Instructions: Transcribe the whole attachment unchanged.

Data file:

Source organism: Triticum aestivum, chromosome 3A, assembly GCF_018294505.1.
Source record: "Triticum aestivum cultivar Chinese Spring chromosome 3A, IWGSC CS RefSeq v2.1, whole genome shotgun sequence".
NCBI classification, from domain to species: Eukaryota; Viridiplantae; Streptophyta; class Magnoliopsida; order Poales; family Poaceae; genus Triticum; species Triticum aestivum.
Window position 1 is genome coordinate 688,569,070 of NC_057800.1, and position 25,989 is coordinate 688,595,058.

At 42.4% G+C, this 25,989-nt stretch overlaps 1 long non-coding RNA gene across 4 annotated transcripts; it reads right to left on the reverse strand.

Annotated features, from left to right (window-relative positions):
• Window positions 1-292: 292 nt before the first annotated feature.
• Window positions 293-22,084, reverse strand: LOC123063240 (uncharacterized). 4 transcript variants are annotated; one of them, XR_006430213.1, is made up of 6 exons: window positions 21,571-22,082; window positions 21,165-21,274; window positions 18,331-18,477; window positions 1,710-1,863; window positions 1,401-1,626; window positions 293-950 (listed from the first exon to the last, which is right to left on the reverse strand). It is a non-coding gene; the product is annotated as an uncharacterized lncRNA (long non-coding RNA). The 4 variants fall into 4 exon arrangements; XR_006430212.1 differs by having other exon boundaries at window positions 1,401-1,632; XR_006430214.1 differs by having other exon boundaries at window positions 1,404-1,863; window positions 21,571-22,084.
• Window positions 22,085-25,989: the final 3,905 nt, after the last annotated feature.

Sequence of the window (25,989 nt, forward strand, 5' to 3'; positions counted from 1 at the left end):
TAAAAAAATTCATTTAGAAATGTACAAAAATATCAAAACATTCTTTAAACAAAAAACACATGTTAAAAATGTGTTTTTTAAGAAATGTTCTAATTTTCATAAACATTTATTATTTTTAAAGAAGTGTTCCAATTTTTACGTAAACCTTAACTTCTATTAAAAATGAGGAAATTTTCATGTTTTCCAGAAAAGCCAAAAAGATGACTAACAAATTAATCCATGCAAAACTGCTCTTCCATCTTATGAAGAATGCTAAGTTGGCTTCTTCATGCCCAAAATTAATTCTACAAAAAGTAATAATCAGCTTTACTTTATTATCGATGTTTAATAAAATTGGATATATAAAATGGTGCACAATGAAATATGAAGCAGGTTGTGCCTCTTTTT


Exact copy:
Source organism: Triticum aestivum, chromosome 3A, assembly GCF_018294505.1.
Source record: "Triticum aestivum cultivar Chinese Spring chromosome 3A, IWGSC CS RefSeq v2.1, whole genome shotgun sequence".
NCBI classification, from domain to species: Eukaryota; Viridiplantae; Streptophyta; class Magnoliopsida; order Poales; family Poaceae; genus Triticum; species Triticum aestivum.
Window position 1 is genome coordinate 688,569,070 of NC_057800.1, and position 25,989 is coordinate 688,595,058.

At 42.4% G+C, this 25,989-nt stretch overlaps 1 long non-coding RNA gene across 4 annotated transcripts; it reads right to left on the reverse strand.

Annotated features, from left to right (window-relative positions):
• Window positions 1-292: 292 nt before the first annotated feature.
• Window positions 293-22,084, reverse strand: LOC123063240 (uncharacterized). 4 transcript variants are annotated; one of them, XR_006430213.1, is made up of 6 exons: window positions 21,571-22,082; window positions 21,165-21,274; window positions 18,331-18,477; window positions 1,710-1,863; window positions 1,401-1,626; window positions 293-950 (listed from the first exon to the last, which is right to left on the reverse strand). It is a non-coding gene; the product is annotated as an uncharacterized lncRNA (long non-coding RNA). The 4 variants fall into 4 exon arrangements; XR_006430212.1 differs by having other exon boundaries at window positions 1,401-1,632; XR_006430214.1 differs by having other exon boundaries at window positions 1,404-1,863; window positions 21,571-22,084.
• Window positions 22,085-25,989: the final 3,905 nt, after the last annotated feature.

Sequence of the window (25,989 nt, forward strand, 5' to 3'; positions counted from 1 at the left end):
TAAAAAAATTCATTTAGAAATGTACAAAAATATCAAAACATTCTTTAAACAAAAAACACATGTTAAAAATGTGTTTTTTAAGAAATGTTCTAATTTTCATAAACATTTATTATTTTTAAAGAAGTGTTCCAATTTTTACGTAAACCTTAACTTCTATTAAAAATGAGGAAATTTTCATGTTTTCCAGAAAAGCCAAAAAGATGACTAACAAATTAATCCATGCAAAACTGCTCTTCCATCTTATGAAGAATGCTAAGTTGGCTTCTTCATGCCCAAAATTAATTCTACAAAAAGTAATAATCAGCTTTACTTTATTATCGATGTTTAATAAAATTGGATATATAAAATGGTGCACAATGAAATATGAAGCAGGTTGTGCCTCTTTTT